Burns – how to help
October 21st is National Burns Awareness Day when people are encouraged to be more alert to the dangers of burns and understand the best way to help should an accident happen. In the run up to Halloween and Bonfire Night it is particularly important to be vigilant to fire hazards and prevent burns occurring in the first place.
Burns are frightening and the pain and damage caused can be devastating. Knowing what to do immediately someone is burnt can radically reduce the amount of pain and scarring experienced and can often lead to a full recovery without hospitalisation.
All BURNS SHOULD BE TREATED IMMEDIATELY WITH COOL RUNNING WATER
- Immediately, but extremely carefully remove loose clothing covering the burn.
DO NOT TAKE CLOTHES OFF IF THERE IS ANY RISK THAT THE SKIN HAS STUCK TO THEM OR IF THE SKIN HAS BLISTERED.
- Put the affected area under cool running water for at least 20 minutes. Remember you are cooling the burn and not the casualty.
- Keep the casualty warm and dry and watch for any signs of shock
- Remove jewellery that may become tight as the burn swells
- Phone an ambulance, particularly if a large area is affected, or if the skin is broken or blistered and keep the area under cool running water whilst you are waiting for the ambulance to arrive.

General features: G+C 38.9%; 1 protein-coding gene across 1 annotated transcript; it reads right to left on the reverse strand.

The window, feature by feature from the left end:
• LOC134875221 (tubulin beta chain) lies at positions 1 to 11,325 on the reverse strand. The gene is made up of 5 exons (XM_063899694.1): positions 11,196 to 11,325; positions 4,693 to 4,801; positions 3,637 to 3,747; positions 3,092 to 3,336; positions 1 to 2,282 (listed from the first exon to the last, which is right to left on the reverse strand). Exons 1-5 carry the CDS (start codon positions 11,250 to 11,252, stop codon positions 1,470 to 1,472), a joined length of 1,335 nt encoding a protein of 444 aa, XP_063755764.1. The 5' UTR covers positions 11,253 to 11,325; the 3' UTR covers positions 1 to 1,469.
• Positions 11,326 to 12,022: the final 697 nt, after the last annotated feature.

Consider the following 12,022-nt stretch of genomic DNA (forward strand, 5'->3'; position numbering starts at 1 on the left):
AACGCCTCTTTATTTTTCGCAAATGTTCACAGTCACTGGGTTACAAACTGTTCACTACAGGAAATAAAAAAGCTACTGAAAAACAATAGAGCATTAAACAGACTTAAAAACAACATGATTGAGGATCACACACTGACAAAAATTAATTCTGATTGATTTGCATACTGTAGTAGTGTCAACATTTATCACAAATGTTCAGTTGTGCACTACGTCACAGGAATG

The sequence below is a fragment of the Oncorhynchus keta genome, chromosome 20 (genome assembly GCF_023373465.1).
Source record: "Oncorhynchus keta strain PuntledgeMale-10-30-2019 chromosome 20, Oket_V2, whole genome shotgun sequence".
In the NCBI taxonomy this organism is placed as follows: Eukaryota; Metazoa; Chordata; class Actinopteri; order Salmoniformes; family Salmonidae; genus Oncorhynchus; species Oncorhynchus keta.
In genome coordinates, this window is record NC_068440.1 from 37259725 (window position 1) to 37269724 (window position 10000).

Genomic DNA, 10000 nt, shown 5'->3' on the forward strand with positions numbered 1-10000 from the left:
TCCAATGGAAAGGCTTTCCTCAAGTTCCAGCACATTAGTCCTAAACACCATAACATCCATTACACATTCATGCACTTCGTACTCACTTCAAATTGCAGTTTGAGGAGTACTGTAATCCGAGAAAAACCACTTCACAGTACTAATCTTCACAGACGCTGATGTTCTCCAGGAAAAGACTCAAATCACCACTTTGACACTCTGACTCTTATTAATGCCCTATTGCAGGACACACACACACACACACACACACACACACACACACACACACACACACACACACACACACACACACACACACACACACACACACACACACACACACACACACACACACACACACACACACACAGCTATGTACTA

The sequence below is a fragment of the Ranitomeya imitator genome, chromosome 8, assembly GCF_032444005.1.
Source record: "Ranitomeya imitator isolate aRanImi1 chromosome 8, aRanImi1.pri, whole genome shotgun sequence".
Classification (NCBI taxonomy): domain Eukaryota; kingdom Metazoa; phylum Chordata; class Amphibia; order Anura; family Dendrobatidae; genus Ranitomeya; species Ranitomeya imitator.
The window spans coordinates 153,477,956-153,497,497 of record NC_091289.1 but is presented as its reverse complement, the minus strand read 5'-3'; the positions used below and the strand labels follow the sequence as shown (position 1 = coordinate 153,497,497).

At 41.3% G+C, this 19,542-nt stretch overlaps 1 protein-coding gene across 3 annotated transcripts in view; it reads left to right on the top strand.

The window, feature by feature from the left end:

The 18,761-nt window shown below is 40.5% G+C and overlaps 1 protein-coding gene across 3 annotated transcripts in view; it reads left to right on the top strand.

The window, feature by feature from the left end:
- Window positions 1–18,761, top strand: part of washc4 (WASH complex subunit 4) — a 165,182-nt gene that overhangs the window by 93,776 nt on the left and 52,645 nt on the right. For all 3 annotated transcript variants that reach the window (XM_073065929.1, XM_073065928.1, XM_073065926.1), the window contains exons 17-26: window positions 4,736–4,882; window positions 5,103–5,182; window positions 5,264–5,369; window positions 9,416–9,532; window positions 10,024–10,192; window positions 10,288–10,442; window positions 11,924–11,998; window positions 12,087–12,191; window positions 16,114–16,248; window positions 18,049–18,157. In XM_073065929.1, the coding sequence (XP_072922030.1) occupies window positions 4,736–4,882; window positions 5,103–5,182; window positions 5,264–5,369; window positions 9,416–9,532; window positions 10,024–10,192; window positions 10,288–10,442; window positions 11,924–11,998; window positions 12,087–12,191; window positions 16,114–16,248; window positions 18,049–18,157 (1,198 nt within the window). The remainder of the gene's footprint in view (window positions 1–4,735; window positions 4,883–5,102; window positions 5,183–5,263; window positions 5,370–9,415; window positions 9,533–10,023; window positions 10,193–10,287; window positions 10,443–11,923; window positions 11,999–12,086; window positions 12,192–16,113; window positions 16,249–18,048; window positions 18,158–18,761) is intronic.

A burn is measured using the size of your hand – your palm is roughly equivalent to 1% of your body. Therefore a burn measuring just the size of a 50 pence can be very serious for a baby or small child.
Burns to the; hands, face, feet, genitals, airways, or a burn that extends all the way around a limb, are particularly serious. Keep the burnt area under cool running water until the paramedic arrives.
WEAR STERILE GLOVES WHEN DEALING WITH BURNS
If it is a child that is burnt phone for an ambulance and keep cooling their burn under cool running water.
Dressing a burn
A burn should never be dressed until it has been cooled for at least 15 minutes. Covering a burn reduces the risk of infection and reduces pain by covering exposed nerve endings.
If a child is burnt and the burn is bad enough that you need to dress it, phone an ambulance whilst continuing to cool it under running water. The paramedics will dress it for you.
If you want to dress the burn: cling film is a good temporary dressing. Ensure the burn is thoroughly cooled before dressing it. Discard the first couple of turns of cling film and place an inner piece loosely over the burn. Plastic bags and sterile non-fluffy dressings also make useful dressings.
Burns dressings cool the burn and help reduce pain, ideally the burn should be cooled for at least 10 minutes before dressing and you will still need another dressing over the top.
Always get a medical professional to assess a burn.
- Remove anything that has stuck to a burn
- Touch a burn
- Burst blisters
- Apply any creams, lotions or fats
- Apply tight dressings, tapes or use anything fluffy
It is highly recommended that you attend a practical or online First Aid course to learn how to help in a medical emergency
First Aid for life and onlinefirstaid.com provides this information for guidance and it is not in any way a substitute for medical advice. First Aid for Life is not responsible or liable for any diagnosis made, or actions taken based on this information. The best way to be prepared for action in an emergency is to attend a practical First Aid course.